BOSTON -- As churches paused to mourn the dead and console the survivors of the Boston Marathon bombing Sunday, the city's police commissioner said the two suspects had such a large cache of weapons that they were probably planning other attacks.
After the two brothers engaged in a gun battle with police early Friday, authorities surveying the scene of the shootout found it was loaded with unexploded homemade bombs. They also found more than 250 rounds of ammunition.
Police Commissioner Ed Davis said the stockpile was "as dangerous as it gets in urban policing."
"We have reason to believe, based upon the evidence that was found at that scene -- the explosions, the explosive ordnance that was unexploded and the firepower that they had -- that they were going to attack other individuals. That's my belief at this point." Davis told CBS's "Face the Nation."
On "Fox News Sunday," he said authorities cannot be positive there aren't more explosives that haven't been found. But the people of Boston are safe, he insisted.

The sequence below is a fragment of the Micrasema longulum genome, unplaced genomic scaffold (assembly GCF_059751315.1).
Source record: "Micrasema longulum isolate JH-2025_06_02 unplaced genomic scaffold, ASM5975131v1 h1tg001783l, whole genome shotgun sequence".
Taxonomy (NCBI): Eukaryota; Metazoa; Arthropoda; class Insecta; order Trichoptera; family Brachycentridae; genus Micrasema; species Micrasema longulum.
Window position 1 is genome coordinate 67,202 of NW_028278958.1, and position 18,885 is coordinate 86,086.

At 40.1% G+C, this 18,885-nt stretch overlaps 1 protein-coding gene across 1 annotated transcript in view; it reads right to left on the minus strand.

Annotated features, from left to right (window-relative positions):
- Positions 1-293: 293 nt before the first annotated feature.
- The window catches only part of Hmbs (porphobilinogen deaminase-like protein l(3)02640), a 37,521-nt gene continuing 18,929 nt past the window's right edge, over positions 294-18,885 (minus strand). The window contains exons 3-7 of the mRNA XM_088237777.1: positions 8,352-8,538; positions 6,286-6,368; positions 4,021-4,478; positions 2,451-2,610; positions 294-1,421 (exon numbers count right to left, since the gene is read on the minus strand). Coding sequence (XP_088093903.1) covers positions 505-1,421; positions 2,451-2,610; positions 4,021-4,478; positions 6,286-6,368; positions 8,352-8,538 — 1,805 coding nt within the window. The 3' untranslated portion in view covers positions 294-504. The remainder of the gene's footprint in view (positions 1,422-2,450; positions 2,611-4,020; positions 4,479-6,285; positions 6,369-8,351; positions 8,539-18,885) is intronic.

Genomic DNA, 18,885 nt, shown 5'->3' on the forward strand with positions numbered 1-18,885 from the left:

The suspects are two ethnic Chechen brothers from southern Russia -- 19-year-old Dzhokhar Tsarnaev and his 26-year-old brother, Tamerlan. Their motive remained unclear.
The older brother was killed during a getaway attempt. The younger brother, Dzhokhar Tsarnaev, remained hospitalized in serious condition Sunday after his capture Friday from a tarp-covered boat in a suburban Boston backyard. Authorities would not comment on whether he had been questioned, but several officials have said Tsarnaev's injuries left him unable to communicate, at least for now.
Shots were fired from the boat, but investigators haven't determined where the gunfire was aimed, Davis said.
The federal Bureau of Alcohol, Tobacco, Firearms and Explosives is tracing the weapons to try to determine how they were obtained by the suspects.
It was not clear what charges Tsarnaev would face. The twin bombings killed three people and wounded more than 180.
The most serious charge available to federal prosecutors would be the use of a weapon of mass destruction to kill people, which carries a possible death sentence. Massachusetts does not have the death penalty.